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Closed in 2014, a New Span will be Completed by Mid-Year

Baltimore County will rebuild a popular pedestrian bridge along a walking path that leads from Dogwood Road to Woodlawn High School and the Woodlawn branch of the Baltimore County Public Library. Construction is scheduled to begin on or about February 23. The original span, which crossed Dead Run, was closed in August, 2014 because of serious deterioration and then taken down in September of that year. A new structure is expected to be completed in June.

“This pedestrian bridge has been greatly missed by the community and we are pleased to respond by rebuilding an improved bridge and path that is safe and accessible to people in wheelchairs,” said Baltimore County Executive Kevin Kamenetz. “By continuing to invest in our infrastructure and older communities, we ensure that people can continue to enjoy a good quality of life in Baltimore County.” 

The original footbridge, constructed in 1973, was a fifty-foot long, single-span, steel-frame bridge. The replacement structure is of similar length and will be fabricated primarily of aluminum, and, therefore more resistant to winter salting, which shortened the service life of the 1973 span.

“People in the neighborhoods near the school and library have used this bridge for decades, and I very much appreciate Baltimore County Executive Kamenetz’s efforts to secure funding for this important local project,” said County Council Chair Julian E. Jones, Jr.

Woodlawn High’s new pedestrian bridge, estimated to cost $400,000, has been designed to include a concrete deck and approach embankments which are compliant with Americans with Disabilities Act (ADA) standards.

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Kamenetz Announces $900,000 in Enhancements and a Pedestrian Safety Outreach Initiative

Baltimore County is giving Liberty Road a brighter, updated look and enhancing pedestrian safety with a beautification and pedestrian safety project. Baltimore County Executive Kevin Kamenetz announced $900,000 in beautification and pedestrian safety improvements along Liberty Road, and a locally targeted “Walk Smart – Don’t Dart” pedestrian safety outreach campaign for the busy commercial and residential corridor.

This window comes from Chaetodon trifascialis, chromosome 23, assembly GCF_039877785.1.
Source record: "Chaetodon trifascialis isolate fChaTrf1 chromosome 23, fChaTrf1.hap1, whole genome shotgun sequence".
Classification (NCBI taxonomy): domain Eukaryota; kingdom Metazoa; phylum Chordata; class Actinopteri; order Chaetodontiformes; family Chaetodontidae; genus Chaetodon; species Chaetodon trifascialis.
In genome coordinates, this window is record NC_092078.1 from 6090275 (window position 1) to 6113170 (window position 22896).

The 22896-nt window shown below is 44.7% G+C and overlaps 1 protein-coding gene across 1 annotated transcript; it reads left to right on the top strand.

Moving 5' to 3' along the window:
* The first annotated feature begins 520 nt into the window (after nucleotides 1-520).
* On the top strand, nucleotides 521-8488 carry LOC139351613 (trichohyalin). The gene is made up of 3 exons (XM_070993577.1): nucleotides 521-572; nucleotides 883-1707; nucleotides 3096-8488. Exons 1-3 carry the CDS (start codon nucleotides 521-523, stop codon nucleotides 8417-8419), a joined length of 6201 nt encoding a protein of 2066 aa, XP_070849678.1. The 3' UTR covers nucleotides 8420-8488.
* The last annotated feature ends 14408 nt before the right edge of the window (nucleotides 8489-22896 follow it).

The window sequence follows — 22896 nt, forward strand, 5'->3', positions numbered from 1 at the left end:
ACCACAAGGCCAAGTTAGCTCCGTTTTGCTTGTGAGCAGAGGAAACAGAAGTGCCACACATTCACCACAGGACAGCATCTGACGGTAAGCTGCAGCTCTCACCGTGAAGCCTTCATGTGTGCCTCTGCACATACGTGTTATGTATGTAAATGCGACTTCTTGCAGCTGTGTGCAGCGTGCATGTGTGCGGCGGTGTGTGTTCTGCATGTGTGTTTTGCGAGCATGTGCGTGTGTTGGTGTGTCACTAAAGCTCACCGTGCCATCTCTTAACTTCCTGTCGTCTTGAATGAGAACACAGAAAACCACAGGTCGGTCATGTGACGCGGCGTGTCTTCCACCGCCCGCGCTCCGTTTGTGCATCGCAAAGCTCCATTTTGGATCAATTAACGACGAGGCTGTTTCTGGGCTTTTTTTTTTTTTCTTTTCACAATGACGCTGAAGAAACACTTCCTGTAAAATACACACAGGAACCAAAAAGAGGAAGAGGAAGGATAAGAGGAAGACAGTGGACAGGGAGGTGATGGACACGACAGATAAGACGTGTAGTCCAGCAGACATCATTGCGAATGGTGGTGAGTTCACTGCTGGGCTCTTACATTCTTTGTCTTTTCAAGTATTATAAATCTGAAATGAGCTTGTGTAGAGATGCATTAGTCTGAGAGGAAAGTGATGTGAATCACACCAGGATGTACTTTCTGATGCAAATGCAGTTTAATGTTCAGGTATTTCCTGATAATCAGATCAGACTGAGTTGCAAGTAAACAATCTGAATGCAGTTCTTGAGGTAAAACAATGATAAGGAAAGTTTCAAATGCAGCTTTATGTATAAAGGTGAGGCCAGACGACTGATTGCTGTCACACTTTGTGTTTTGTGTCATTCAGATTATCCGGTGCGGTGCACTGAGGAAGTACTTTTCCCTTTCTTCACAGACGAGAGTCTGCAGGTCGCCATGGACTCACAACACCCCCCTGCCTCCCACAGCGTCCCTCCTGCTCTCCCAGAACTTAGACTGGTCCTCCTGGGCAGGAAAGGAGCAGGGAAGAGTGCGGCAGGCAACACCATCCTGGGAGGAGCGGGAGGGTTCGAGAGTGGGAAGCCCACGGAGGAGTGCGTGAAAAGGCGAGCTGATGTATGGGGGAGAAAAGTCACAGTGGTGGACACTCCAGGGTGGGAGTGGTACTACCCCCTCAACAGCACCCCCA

Brick and Mortar Improvements along Liberty Road

Construction is underway to install 186 attractive Colonial-style lighting fixtures along Liberty Road that are much brighter for nighttime visibility, and brightly colored brick-patterned crosswalks to enhance five Liberty Road intersections. County contractors are installing brick-patterned thermoplastic crosswalks between Courtleigh Drive and Offutt Road and BGE crews have begun installing colonial-style streetlights for pedestrian lighting along a two-mile stretch from Rolling Road to McDonogh Road. The cost of the street lights is approximately $400,000 and for the crosswalks is about $500,000. This phase of the project should be complete by the end of the year. Much of the construction will take place at night during reduced traffic hours, and County engineers do not expect significant traffic congestion from the project.

“This attractive period lighting and upgraded pedestrian crossings will soften the look and feel of this vibrant community corridor to better reflect Randallstown’s strong neighborhoods and sense of community,” said Kamenetz. “We thank our Baltimore County Statehouse delegation, especially Speaker Pro Tem Delegate Adrienne Jones for helping us to secure the state funding for this important project.”

The improvements, paid for by the State, but managed by Baltimore County, developed from community interest and the County’s recommendation to the State Highway Administration last year for safety and aesthetic improvements. The request from County Executive Kevin Kamenetz led to a five-million dollar grant and to the upcoming project, which is the first phase of improvements. When the Rolling Road to Offutt Road portion of the beautification project is completed at year’s end, the County will assess the project for future enhancements, including the possibility of two additional phases that could extend the enhancements from McDonogh Road to Owings Mills Road, and then from Rolling Road to the Beltway.

“These are wise investments that are about keeping our streets safe for everyone,” said 4th District Councilman Julian Jones.

Communicating the Don’t Dart – Walk Smart Message

The Don’t Dart – Walk Smart outreach campaign is a Countywide education initiative to address the fact that Baltimore County first responders respond to an average of 400 pedestrian crashes annually, including 18 in the Liberty Road area last year alone. The campaign includes radio ads on 92Q, ads in the Northwest Voice newspaper, extensive social media outreach and street teams who will intercept pedestrians on Liberty Road with safety messaging, literature and giveaways. Sponsors include Baltimore County government, Northwest Hospital - a Lifebridge Health Center and the Baltimore County Professional Firefighters Local 1311.